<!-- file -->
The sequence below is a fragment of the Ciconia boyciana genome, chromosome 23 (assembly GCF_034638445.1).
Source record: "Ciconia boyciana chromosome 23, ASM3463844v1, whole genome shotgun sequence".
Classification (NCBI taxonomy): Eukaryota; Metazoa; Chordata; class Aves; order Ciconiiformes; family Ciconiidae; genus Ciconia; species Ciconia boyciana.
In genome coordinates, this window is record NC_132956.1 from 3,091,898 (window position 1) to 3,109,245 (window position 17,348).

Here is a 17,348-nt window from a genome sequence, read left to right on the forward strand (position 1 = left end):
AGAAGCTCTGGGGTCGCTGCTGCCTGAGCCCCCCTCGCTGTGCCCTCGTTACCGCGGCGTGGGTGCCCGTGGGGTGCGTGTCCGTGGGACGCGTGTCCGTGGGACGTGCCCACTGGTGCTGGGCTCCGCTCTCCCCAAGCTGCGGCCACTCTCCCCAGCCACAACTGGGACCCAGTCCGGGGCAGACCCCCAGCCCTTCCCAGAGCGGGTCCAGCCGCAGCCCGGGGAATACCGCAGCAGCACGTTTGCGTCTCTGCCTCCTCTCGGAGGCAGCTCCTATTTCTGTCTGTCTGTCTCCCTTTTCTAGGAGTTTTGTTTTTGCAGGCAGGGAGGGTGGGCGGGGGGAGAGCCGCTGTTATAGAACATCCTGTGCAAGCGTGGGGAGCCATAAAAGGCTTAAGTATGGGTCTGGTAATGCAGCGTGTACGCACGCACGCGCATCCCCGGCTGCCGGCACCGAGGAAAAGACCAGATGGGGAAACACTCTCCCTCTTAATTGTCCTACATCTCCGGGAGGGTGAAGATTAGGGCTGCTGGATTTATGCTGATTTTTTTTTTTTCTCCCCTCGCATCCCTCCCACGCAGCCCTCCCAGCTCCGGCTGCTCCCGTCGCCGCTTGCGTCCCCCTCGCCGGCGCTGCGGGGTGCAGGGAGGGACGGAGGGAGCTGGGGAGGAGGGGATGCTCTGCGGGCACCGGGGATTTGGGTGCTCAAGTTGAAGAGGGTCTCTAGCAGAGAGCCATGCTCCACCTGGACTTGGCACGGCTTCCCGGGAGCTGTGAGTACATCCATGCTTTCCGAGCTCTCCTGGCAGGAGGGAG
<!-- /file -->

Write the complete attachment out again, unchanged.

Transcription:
The sequence below is a fragment of the Ciconia boyciana genome, chromosome 23 (assembly GCF_034638445.1).
Source record: "Ciconia boyciana chromosome 23, ASM3463844v1, whole genome shotgun sequence".
Classification (NCBI taxonomy): Eukaryota; Metazoa; Chordata; class Aves; order Ciconiiformes; family Ciconiidae; genus Ciconia; species Ciconia boyciana.
In genome coordinates, this window is record NC_132956.1 from 3,091,898 (window position 1) to 3,109,245 (window position 17,348).

Here is a 17,348-nt window from a genome sequence, read left to right on the forward strand (position 1 = left end):
AGAAGCTCTGGGGTCGCTGCTGCCTGAGCCCCCCTCGCTGTGCCCTCGTTACCGCGGCGTGGGTGCCCGTGGGGTGCGTGTCCGTGGGACGCGTGTCCGTGGGACGTGCCCACTGGTGCTGGGCTCCGCTCTCCCCAAGCTGCGGCCACTCTCCCCAGCCACAACTGGGACCCAGTCCGGGGCAGACCCCCAGCCCTTCCCAGAGCGGGTCCAGCCGCAGCCCGGGGAATACCGCAGCAGCACGTTTGCGTCTCTGCCTCCTCTCGGAGGCAGCTCCTATTTCTGTCTGTCTGTCTCCCTTTTCTAGGAGTTTTGTTTTTGCAGGCAGGGAGGGTGGGCGGGGGGAGAGCCGCTGTTATAGAACATCCTGTGCAAGCGTGGGGAGCCATAAAAGGCTTAAGTATGGGTCTGGTAATGCAGCGTGTACGCACGCACGCGCATCCCCGGCTGCCGGCACCGAGGAAAAGACCAGATGGGGAAACACTCTCCCTCTTAATTGTCCTACATCTCCGGGAGGGTGAAGATTAGGGCTGCTGGATTTATGCTGATTTTTTTTTTTTCTCCCCTCGCATCCCTCCCACGCAGCCCTCCCAGCTCCGGCTGCTCCCGTCGCCGCTTGCGTCCCCCTCGCCGGCGCTGCGGGGTGCAGGGAGGGACGGAGGGAGCTGGGGAGGAGGGGATGCTCTGCGGGCACCGGGGATTTGGGTGCTCAAGTTGAAGAGGGTCTCTAGCAGAGAGCCATGCTCCACCTGGACTTGGCACGGCTTCCCGGGAGCTGTGAGTACATCCATGCTTTCCGAGCTCTCCTGGCAGGAGGGAG